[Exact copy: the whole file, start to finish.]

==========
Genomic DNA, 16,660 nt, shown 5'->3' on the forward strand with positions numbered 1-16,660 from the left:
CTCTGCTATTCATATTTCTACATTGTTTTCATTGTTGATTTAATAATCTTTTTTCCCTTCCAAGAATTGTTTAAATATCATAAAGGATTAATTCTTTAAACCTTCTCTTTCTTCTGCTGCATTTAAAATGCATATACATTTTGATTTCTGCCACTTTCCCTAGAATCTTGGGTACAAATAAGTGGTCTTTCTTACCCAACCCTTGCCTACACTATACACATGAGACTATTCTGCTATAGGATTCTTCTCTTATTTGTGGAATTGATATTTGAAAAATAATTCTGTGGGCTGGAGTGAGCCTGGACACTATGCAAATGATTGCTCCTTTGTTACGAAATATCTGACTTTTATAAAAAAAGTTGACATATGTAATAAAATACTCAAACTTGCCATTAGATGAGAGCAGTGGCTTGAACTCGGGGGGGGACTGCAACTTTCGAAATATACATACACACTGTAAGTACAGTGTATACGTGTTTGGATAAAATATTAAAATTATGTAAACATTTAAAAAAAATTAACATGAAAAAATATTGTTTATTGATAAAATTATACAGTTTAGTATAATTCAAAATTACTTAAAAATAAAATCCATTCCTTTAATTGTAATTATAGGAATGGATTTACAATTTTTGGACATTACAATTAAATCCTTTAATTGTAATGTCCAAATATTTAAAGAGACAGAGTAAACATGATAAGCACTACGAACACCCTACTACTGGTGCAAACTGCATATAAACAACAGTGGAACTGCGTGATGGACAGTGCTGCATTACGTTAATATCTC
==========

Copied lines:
Genomic DNA, 16,660 nt, shown 5'->3' on the forward strand with positions numbered 1-16,660 from the left:
CTCTGCTATTCATATTTCTACATTGTTTTCATTGTTGATTTAATAATCTTTTTTCCCTTCCAAGAATTGTTTAAATATCATAAAGGATTAATTCTTTAAACCTTCTCTTTCTTCTGCTGCATTTAAAATGCATATACATTTTGATTTCTGCCACTTTCCCTAGAATCTTGGGTACAAATAAGTGGTCTTTCTTACCCAACCCTTGCCTACACTATACACATGAGACTATTCTGCTATAGGATTCTTCTCTTATTTGTGGAATTGATATTTGAAAAATAATTCTGTGGGCTGGAGTGAGCCTGGACACTATGCAAATGATTGCTCCTTTGTTACGAAATATCTGACTTTTATAAAAAAAGTTGACATATGTAATAAAATACTCAAACTTGCCATTAGATGAGAGCAGTGGCTTGAACTCGGGGGGGGACTGCAACTTTCGAAATATACATACACACTGTAAGTACAGTGTATACGTGTTTGGATAAAATATTAAAATTATGTAAACATTTAAAAAAAATTAACATGAAAAAATATTGTTTATTGATAAAATTATACAGTTTAGTATAATTCAAAATTACTTAAAAATAAAATCCATTCCTTTAATTGTAATTATAGGAATGGATTTACAATTTTTGGACATTACAATTAAATCCTTTAATTGTAATGTCCAAATATTTAAAGAGACAGAGTAAACATGATAAGCACTACGAACACCCTACTACTGGTGCAAACTGCATATAAACAACAGTGGAACTGCGTGATGGACAGTGCTGCATTACGTTAATATCTC